Hang gliding 1976 part 2


Home (contents) Chronology Hang gliding 1976 part 2

Hang gliding 1976 part 2

This page follows Hang gliding 1976 part 1.

The images on this page are my artistic derivations of contemporary photos. See Copyright of early hang gliding photos.

Developments Stateside

Art based on a photo of the Pliable Moose Diffusion Tip hang glider of 1974
Pliable Moose Diffusion Tip hang glider of 1976

Pliable Moose of Wichita, Kansas, was founded by Gary Osoba, who still flies (in 2019). For a development in Britain influenced by this design, see Moonraker 78 in Birdman and Solar Wings of Wiltshire, England.


Pliable Moose Diffusion Tip drawings from their 1976 magazine advert
Pliable Moose Diffusion Tip drawings from their 1976 magazine advert

See also Semi cylindrical Rogallo in Rogallo wing definitions and diagrams.


Bettina Gray by Penny Wolin-Semple
Pioneering hang glider photographer Bettina Gray by Penny Wolin-Semple. Reprinted courtesy Ultralight Flying! magazine.

Former stage actress Bettina Gray was one of the most prolific photographers of early hang gliding. Twenty years before, she was a bridesmaid at Grace Kelly’s wedding to Prince Rainier III of Monaco. (1)

See also the related topics menu Photographers of early hang gliding. And for a ‘virtual handshake’ connection with hang glider designer Larry Newman, of which I assume she might not have been aware, see the related topics menu Electra Flyer of Albuquerque, New Mexico.


Bill Liscomb flying an ASG-21 at Telluride, Colorado, in August 1976. Photo by Bettina Gray.

The ASG-21, in this picture being flown by Bettina Gray’s son Bill Liscomb, was an advanced hang glider — by the standards of 1976.

Art based on a photo by Stephen McCarroll at Mill Creek, Telluride, Colorado
Hang glider carry-up start point at Mill Creek, Telluride, Colorado. Photo by Stephen McCarroll.

See also the related topics menu Telluride, Colorado.

Art based on another Bettina Gray photo of the ASG-21, as used in the 1975 Albatross Sails magazine advert
ASG-21, as used in the 1975 Albatross Sails magazine advert. Another Bettina Gray photo.
ASG-21 hang glider photo by Bettina Gray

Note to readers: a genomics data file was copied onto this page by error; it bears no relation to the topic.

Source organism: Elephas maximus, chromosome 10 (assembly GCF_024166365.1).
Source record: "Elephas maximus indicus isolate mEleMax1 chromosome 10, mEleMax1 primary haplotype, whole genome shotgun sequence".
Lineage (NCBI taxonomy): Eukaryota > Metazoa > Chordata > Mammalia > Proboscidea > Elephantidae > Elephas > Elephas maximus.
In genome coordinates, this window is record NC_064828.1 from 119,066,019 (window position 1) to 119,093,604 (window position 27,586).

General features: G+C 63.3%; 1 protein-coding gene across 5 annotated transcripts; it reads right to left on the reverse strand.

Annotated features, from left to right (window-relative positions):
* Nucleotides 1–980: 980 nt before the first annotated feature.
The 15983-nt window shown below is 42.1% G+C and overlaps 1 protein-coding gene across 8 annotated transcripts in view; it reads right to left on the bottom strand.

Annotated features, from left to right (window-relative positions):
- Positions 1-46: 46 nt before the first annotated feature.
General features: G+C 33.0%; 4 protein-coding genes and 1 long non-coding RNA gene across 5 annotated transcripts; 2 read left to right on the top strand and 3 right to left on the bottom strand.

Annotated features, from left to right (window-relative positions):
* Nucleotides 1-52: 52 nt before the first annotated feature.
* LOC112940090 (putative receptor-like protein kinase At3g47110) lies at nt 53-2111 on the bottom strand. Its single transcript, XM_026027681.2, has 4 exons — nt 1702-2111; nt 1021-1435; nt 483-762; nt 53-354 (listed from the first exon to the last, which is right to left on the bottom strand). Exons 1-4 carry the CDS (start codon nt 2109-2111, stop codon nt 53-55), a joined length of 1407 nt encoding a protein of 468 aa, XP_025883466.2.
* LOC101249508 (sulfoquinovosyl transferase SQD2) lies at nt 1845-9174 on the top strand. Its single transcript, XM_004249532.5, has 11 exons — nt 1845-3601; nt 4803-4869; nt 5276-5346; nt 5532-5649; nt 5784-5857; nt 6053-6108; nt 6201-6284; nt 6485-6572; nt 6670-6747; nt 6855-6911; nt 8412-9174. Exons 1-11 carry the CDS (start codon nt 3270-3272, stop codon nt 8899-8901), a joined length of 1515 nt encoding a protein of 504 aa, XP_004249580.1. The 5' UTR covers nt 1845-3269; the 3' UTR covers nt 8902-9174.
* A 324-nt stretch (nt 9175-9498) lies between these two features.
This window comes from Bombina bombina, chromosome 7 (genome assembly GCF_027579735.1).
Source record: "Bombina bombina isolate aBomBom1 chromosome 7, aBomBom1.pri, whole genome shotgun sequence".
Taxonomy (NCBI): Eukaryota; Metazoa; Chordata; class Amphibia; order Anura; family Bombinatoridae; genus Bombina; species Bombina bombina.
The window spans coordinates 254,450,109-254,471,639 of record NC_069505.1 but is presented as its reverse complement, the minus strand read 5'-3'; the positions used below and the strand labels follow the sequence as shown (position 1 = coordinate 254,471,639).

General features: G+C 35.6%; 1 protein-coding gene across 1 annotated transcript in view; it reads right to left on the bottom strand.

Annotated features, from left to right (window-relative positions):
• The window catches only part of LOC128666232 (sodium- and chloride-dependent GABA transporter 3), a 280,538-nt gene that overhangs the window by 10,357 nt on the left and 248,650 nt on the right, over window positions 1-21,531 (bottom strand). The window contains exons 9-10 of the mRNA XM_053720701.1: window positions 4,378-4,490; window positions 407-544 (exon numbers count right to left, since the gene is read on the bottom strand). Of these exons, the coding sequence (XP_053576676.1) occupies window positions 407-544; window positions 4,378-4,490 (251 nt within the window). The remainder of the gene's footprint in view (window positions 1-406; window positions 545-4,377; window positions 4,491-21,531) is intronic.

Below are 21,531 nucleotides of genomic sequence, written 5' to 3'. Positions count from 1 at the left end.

Tom Price flying an ASG-21. Photo by Bettina Gray.

See Tom Price’s flying machines for more.

SST

Frank Colver flying the prototype Wills Wing SuperSwallowtail
Frank Colver on his first flight in the prototype SST

This SST was Bob Wills original prototype which he had thoroughly “wrung out” in Hawaii. The production SSTs were a little different. I loved mine and flew it until I thought it was getting too beat up to be safe anymore. The guy I traded it to cut it in half and made a land sailer mast and sail out of it. I sure wish I had kept that historic Bob Wills personal glider. 😦

— Frank Colver (via e-mail, March 2020)

The prototype Wills Wing Super Swallowtail had only two battens each side. Production gliders had three battens each side.

Frank Colver flying the prototype Wills Wing Super Swallowtail
Frank Colver again in the prototype SST

The production SST’s additional batten each side compared to the prototype is clear in this photo of Brian Wood (in green ski suit) with his SST 90 at the Beltinge cliff near Herne Bay, England, in December 1977.

Brian Wood with his SST 90 with Roly Lewis-Evans and grandparents at Herne Bay, England, in December 1977
Production SST 90

When Brian landed on the cliff-top car park, he was astonished to be greeted by Roland Lewis-Evans, sail-maker for Birdman of Wiltshire. (Roly is in the black coat next to his brother at far left in an orange-tan jacket.) Roly was visiting his grandparents, when he saw this familiar hang glider flying past the window, which overlooks those sea cliffs. The other notable memory that Brian recounts from that day is the cold December wind from the North Sea. (3)

Malcolm Hawksworth, UK agent for Wills Wing, recruited Brian as an instructor and gave him the SST to fly. Hawksworth’s partnership with Wills Wing ended eventually in a dispute about differences between UK- and U.S.-manufactured SSTs.

See under External links for more photos Brian flying this all-white production SST 90.


The first Wills Wing Super Swallowtails had 90 degree nose angles. The Wills Wing team subsequently created a version with a wider nose angle: The SST 100. It looks similar to the Bennett Phoenix VI — see the photo under More developments in Hang gliding 1975 part 2.

Art based on a photo by Roger Schoener of Chris Wills flying a Wills Wing Superswallowtail
Chris Wills flying a Wills Wing Superswallowtail 100. Photo by Roger Schoener.

Here is an update on former New York schoolteacher Mike Meier in April 1976, who was last mentioned in these pages on his motorcycle at Palos Verdes, California, in 1973…

Bob Wills had his next creation on the market, the Super Swallowtail, or SST. It was being billed as “the high performance kite you already know how to fly,” and that appealed to me. I went down to Sport Kites to order one, and Chris Wills mentioned that they were gearing up to increase production. I suggested he hire me, and two weeks later I had given up a $1000 a month job in the motorcycle business to go to work for $700 a month at Wills Wing.